CHARLOTTE, N.C. (
shares closed Friday with a nice 61% pop, but at $3.88 per share, the stock still trades as if investors doubt the company's chances of receiving a first-pass FDA approval for it low-blood pressure drug Northera.
I watched and
at which outside experts voted to recommend Northera's approval as a treatment for neurogenic orthostatic hypotension (NOH). From my view of the panel's proceedings, here are five reasons why FDA will approve Northera -- and why Chelsea shares aren't yet valuing the good news pending.
1. The 7-4 vote recommending Northera's approval was a big win. Yes, it was a split vote, even more so if you take the conservative route and place the one abstention and one non-vote into the "no" bucket. But those seven "yes" votes are more than Northera could have reasonably expected to garner given the FDA reviewer's sharp critique and outright recommendation not to approve.
Chelsea did an exemplary job of wooing a roster of mostly cardiologists (naturally skeptical) to its side of the argument. These experts are accustomed to reviewing large trials with objective, easy-to-define cardiovascular endpoints. Thursday, these panelists were asked to pass judgment on a drug for an orphan disease assessed using mostly subjective endpoints like dizziness and lightheadedness. On top of that, the Northera data were messy.
And still, seven votes in favor of approval, which included four cardiologists and a neurologist. Only one cardiologist voted against the drug. That's a persuasive argument for Northera's approval.
2. The presence of FDA honcho Dr. Robert Temple suggests FDA is open to approval. If FDA's decision makers unanimously agreed with the negative view of reviewer Melanie Blank and her team, there would be no impetus for Temple, FDA's Deputy Director for Clinical Science, to attend the panel meeting in person.
In fact, there would be little reason to convene the panel in the first place.
Temple didn't speak in favor of Northera's approval at the panel meeting but he didn't speak against the drug either. He did describe Chelsea's pivotal Study 301 as a "clear win"; he also heard plenty of criticism of Chelsea's other, failed studies. Still, Temple's attendance at Thursday's panel (along with other top FDA officials) suggests a difference of opinion at FDA regarding Northera and a willingness to disagree with the agency's own review drug. That's a good thing because it means Northera has a fighting chance.
3. FDA is likely to show Chelsea the same leniency it gave
over midodrine. FDA is allowing midodrine to remain on the market for the treatment of NOH despite a lack of data demonstrating the drug's clinical benefit. Shire must run confirmatory (post-marketing) trials of midodrine and these trials (per the FDA agreement) are similar in design to those Chelsea conducted for Northera already.
The panel stated a clear desire for Chelsea to conduct new studies of Northera, mainly to demonstrate the drug's durable effect. If Chelsea gets the same deal as Shire, the agency will allow the new Northera trial(s) to be done post approval.
4. Common sense says NOH patients benefit from Northera. The blood pressure of NOH patients plunges when they try to stand up from a sitting or prone position. They get dizzy and can pass out, putting them at serious risk of injury from falls. Right before the panel lunch break, FDA reviewers tried to make a big stink about the ratings scale used by Chelsea to assess Northera's benefit for NOH patients. After the lunch break, NOH patients spoke about the devastating nature of the disease and how Northera was helping to bring some sense of normalcy to their lives. That's all it took for panel members to rightly rejected FDA's nitpicky criticisms about the definition of a clinical endpoint.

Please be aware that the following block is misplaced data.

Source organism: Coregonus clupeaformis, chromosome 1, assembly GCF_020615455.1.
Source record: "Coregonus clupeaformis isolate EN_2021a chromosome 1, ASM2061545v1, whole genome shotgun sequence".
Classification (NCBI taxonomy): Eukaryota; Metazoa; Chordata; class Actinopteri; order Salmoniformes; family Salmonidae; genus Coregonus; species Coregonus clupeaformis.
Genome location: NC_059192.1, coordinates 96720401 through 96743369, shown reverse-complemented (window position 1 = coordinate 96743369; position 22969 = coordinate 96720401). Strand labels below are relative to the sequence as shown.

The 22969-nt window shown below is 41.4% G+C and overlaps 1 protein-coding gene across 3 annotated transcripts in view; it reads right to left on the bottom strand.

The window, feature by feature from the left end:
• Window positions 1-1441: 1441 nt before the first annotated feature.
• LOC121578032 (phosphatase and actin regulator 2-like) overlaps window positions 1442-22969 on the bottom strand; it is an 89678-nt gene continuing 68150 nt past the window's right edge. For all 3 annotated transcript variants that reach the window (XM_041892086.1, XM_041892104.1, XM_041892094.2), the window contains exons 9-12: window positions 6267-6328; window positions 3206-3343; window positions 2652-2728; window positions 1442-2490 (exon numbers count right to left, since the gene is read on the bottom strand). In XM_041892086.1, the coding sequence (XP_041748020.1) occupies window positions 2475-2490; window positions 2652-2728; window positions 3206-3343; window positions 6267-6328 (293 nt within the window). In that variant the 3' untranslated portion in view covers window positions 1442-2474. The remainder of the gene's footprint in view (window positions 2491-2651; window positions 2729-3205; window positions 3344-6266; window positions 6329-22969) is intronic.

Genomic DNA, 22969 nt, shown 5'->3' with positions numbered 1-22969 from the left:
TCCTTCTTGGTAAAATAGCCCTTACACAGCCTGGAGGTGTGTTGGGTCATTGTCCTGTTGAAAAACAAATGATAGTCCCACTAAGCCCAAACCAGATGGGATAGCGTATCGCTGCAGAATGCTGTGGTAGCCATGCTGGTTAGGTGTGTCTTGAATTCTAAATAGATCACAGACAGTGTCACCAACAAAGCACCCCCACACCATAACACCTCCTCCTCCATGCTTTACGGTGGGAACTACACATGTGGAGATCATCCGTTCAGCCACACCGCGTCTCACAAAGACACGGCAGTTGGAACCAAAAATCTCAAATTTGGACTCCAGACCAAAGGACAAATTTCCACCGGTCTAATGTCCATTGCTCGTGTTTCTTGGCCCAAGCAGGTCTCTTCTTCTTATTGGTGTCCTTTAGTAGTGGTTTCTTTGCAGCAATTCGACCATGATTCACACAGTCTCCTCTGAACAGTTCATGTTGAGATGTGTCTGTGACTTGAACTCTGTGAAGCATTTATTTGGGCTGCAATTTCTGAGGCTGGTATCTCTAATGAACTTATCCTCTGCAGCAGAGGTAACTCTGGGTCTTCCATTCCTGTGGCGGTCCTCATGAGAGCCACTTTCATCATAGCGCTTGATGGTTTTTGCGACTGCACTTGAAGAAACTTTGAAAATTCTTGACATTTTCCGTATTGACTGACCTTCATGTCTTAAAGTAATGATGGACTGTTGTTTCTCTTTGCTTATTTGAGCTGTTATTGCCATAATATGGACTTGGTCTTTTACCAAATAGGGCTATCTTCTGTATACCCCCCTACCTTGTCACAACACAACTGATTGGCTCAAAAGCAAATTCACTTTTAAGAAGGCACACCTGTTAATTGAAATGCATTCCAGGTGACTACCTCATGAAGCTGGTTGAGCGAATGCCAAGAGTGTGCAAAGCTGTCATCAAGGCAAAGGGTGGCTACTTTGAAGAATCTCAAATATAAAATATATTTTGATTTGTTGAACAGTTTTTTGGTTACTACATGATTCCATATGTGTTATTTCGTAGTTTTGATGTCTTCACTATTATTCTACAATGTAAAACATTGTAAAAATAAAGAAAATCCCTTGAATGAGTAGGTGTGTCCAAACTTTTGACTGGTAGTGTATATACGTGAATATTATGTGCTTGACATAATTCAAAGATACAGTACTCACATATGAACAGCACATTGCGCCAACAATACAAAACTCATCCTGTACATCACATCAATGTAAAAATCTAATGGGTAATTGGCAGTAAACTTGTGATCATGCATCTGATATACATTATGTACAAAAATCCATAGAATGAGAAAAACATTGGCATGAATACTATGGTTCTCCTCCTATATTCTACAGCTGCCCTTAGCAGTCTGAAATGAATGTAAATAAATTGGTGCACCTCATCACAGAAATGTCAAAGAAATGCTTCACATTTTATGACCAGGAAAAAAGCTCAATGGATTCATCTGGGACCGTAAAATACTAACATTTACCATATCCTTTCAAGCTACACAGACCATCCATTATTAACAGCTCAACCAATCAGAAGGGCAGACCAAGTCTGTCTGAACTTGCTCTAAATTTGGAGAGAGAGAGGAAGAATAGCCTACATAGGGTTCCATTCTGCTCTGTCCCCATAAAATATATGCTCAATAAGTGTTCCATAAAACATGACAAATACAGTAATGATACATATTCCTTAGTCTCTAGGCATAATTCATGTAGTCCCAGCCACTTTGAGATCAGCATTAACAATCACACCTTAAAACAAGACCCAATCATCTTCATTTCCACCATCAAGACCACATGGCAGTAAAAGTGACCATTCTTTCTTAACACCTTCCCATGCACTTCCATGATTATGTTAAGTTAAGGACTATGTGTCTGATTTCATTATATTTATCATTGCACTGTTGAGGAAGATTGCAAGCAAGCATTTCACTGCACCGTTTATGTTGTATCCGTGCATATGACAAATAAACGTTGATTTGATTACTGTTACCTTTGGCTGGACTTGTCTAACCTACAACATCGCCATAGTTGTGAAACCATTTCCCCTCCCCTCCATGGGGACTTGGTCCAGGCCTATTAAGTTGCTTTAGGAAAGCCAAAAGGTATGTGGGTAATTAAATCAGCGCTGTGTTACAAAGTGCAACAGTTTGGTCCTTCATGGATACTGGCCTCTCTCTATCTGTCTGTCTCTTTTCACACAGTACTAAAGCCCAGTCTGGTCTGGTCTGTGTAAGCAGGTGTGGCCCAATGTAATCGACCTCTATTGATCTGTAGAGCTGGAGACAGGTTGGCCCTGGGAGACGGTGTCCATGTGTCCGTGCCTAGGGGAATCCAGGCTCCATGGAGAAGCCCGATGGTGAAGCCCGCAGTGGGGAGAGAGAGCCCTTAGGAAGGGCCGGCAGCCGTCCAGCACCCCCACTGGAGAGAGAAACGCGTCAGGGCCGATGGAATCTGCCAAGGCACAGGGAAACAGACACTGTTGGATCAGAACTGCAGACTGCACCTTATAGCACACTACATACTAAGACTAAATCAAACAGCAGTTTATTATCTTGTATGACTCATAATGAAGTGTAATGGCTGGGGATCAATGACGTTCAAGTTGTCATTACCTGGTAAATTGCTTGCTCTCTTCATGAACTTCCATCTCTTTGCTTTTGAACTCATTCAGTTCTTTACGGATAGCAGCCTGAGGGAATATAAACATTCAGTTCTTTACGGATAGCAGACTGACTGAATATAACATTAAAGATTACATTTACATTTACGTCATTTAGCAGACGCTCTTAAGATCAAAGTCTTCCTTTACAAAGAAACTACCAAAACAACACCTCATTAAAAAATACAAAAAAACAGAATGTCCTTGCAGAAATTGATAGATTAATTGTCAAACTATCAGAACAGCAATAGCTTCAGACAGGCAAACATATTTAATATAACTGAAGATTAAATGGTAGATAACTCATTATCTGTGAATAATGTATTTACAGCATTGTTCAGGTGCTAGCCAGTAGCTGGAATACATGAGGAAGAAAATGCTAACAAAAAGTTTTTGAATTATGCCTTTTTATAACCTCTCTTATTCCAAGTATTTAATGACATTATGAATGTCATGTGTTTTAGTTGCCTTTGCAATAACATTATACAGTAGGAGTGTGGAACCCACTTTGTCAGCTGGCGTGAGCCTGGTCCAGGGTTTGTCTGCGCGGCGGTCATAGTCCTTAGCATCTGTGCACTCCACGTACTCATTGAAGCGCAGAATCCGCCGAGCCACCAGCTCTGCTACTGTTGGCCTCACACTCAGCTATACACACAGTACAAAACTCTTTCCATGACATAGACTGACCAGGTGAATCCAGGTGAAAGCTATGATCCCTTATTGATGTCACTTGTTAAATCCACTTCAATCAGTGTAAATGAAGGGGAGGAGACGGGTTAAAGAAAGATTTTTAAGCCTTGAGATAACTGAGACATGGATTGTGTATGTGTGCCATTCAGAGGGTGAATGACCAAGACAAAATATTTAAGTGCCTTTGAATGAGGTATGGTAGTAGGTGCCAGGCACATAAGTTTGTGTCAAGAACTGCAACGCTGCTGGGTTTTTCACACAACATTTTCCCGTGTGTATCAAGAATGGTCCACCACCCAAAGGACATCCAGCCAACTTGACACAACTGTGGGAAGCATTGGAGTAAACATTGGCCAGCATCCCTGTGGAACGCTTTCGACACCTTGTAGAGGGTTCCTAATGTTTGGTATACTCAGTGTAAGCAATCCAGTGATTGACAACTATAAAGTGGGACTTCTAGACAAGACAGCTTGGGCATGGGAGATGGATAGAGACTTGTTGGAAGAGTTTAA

5. NOH patients need an effective therapy, so why not Northera? NOH is an orphan disease without an effective medical therapy. Approving Northera now while still requiring Chelsea to conduct confirmatory studies seems like a strategy that helps patients while still maintaining the integrity of the FDA's regulatory system.
The FDA is expected to issues its approval decision on Northera on March 28.
Are there risks to believing FDA approves Northera on its first pass at the review? You betcha. Here are two reasons to be cautious:
1. We've seen this movie before and the ending sucked. Remember InterMune? The company's new drug application for pirfenidone in idiopathic pulmonary fibrosis (another orphan disease lacking an approved medical therapy) was also a bit messy. Pirfenidone went in front of an FDA panel and that panel voted to recommend the drug's approval. FDA, however, disregarded the panel's vote and rejected pirfenidone, telling InterMune to resubmit after running another clinical trial.
2. More Northera data coming soon, so why rush? Chelsea is running another clinical trial of Northera in more than 200 patients with NOH stemming from Parkinson's disease. The study is placebo controlled, treats patients for three months, and uses fall reduction as its primary endpoint. These data could help confirm Northera's benefit, satisfying the request of some of the experts at last week's panel meeting. FDA may decide to delay Northera's approval until results from this ongoing study are available in the third quarter.
--Written by Adam Feuerstein in Boston.
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Adam Feuerstein writes regularly for TheStreet. In keeping with company editorial policy, he doesn't own or short individual stocks, although he owns stock in TheStreet. He also doesn't invest in hedge funds or other private investment partnerships. Feuerstein appreciates your feedback;
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